I then popped it into a tupperware tub, closed off half of it with plastercine so to preserve the ever-expensive silicone, mixed and poured the silicone over the top of the model. The next day I popped out the model and voila! a mould 🙂

I chucked a load of pins into the mould (after tidying up the raggy edges with a knife) and poured in the resin. Once set I added the magnets and added another thin layer to semi-embed them and hold them in place. Once set, I popped it out of the mould and it looked like the above!

I then sanded the sides down to make them less pointy and sprayed the back and sides with lacquer to bring back the shine.

New moulds in the PennyDog shop!

There are now more stocks of Resin Obsession moulds in the shop (www.pennydog.com), sorry these have been out of stock so long! I’m also expecting some more top up stock within the next week, so things can only get better!

In addition to those you may have already seen, I have introduced another two moulds to my stock list, firstly a coaster mould. This looks like it would make a nice trinket dish if moulding on the positive side of the mould, though I haven’t tried it yet! Moulding on the negative (normal) side, you can create coasters- here is my example of what it makes!

I’ve also got a new multimould in stock which has hearts and stars for pendants, magnets, keyrings, etc, here’s some of the things I’ve made with that:

And here are the moulds themselves, I’m selling these at £4.50 each. (clicking will directly link you to the product page):


Resin Moulds now available!

When I first started in resin jewellery making, I was amazed that the flexible type moulds couldn’t be bought here in the UK. It’s also one of the main keyword searches that people use when coming to my website- but it was something I didn’t offer. The best- and also best known- mould “brand” is Resin Obsession, run by Cindy Carter in the United States. Her moulds are great and I’ve been using them almost from the very start. Her range of moulds is so thorough and ideal for all resin jewellery (and ornament) makers, but of course airmail isn’t as fast as we’d like- we buy moulds and we want them straightaway!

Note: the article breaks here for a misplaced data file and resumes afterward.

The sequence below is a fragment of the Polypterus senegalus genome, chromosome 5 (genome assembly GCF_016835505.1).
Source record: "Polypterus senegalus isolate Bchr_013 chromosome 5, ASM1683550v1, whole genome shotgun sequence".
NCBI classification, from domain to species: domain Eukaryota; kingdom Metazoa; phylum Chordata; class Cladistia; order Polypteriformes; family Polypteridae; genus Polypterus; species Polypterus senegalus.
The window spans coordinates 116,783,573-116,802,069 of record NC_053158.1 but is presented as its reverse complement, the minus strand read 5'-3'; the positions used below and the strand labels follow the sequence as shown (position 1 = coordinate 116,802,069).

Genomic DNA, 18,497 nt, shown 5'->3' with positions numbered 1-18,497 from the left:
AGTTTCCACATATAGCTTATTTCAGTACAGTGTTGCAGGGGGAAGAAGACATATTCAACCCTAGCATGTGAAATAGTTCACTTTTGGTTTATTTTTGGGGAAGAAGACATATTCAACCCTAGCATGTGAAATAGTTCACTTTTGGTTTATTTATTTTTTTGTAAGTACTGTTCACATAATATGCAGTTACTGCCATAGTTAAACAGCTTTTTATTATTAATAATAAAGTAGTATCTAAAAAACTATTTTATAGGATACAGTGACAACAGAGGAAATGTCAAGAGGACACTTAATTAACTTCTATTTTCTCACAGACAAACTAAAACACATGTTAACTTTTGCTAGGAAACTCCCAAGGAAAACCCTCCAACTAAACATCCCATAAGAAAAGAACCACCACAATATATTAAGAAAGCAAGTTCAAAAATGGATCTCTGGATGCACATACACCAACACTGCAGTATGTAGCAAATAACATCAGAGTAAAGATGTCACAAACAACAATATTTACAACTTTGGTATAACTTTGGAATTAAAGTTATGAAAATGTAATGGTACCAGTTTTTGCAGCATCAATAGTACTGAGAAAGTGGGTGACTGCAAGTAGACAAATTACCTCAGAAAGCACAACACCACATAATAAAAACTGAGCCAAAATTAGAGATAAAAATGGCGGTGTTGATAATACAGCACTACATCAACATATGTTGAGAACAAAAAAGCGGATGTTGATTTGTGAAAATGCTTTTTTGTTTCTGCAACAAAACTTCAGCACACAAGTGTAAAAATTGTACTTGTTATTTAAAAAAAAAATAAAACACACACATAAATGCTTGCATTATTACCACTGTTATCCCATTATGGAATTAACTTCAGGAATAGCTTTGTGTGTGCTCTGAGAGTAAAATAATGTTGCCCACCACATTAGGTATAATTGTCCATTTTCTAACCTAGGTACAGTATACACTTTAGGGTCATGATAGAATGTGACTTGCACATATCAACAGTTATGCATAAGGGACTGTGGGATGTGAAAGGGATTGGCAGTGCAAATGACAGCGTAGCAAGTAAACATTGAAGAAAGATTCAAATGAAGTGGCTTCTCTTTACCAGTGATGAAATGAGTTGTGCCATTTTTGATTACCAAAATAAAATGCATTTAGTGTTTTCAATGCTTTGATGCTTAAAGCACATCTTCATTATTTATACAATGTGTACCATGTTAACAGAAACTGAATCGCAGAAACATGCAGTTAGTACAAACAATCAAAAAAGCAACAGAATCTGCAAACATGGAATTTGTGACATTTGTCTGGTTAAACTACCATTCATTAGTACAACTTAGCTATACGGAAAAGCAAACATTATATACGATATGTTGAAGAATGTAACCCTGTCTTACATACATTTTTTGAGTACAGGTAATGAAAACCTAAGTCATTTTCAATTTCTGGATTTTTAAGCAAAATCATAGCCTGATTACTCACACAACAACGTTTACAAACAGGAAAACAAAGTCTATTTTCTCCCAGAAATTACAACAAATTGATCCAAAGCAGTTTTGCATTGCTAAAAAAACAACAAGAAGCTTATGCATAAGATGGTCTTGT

So the solution. Cindy has very kindly allowed me to be her UK supplier, so I can now confirm that a small range of moulds are available to buy in my shop! Depending on the success I may be stocking a larger range in the near future- and all moulds are delivered by first class post in the UK so you will receive them 1-2 days after ordering- hurrah!

Click here to see

Blogumentary: Jenny Blaze’s Two-finger ring part 4

The mould was an absolute nightmare and the base still wasn’t set by the time I decided enough was enough. Once the mould had been turned out of it’s container (or wrestled out in my case) a craft knife was useful for removing excess rubber so the model could be easily removed.


I then put in the name so facing the correct way round as per sketch in part one. It was then part filled with resin to hold acetate down.

Once it had part cured, I could then fill it to the top and leave to cure fully.

Blogumentary: Jenny Blaze’s Two-finger ring part 3

It took a while, but finally I am at the mould making stage. I originally tried this with Vinamold but I think it got too hot and it clug to the model and it took me ages to sand it all off. I ordered some RTV silicone and decided to try a cold process instead.

Mixing the silicone and catalyst…

Part 1 jennyblaze8


Pouring, then leaving to set…

jennyblaze11 jennyblaze12

Looking forward to seeing how it turns out tomorrow!

Bag handles

After doing a small survey around Etsy bag makers, I decided to give resin bag handles a whirl as an addition to my shop. I used nearly a whole kilogram of Vinamould, which took about 40 minutes in total in small 20 second stages in the microwave. The bag handle I chose to use as the model was a bit tacky when pulled out, so I’ve rendered my pair unusable now! I will have to post some guidance notes on successful mould making using the microwave, as it is generally not recommended by the manufacturer.

This morning I filled the mould for the first time with the pink galaxy marbled resin style I have used in some recent jewellery pieces (also on Etsy). I will probably pull it out tomorrow morning and have a look, only then will I know if it has been successful or not! Fingers crossed…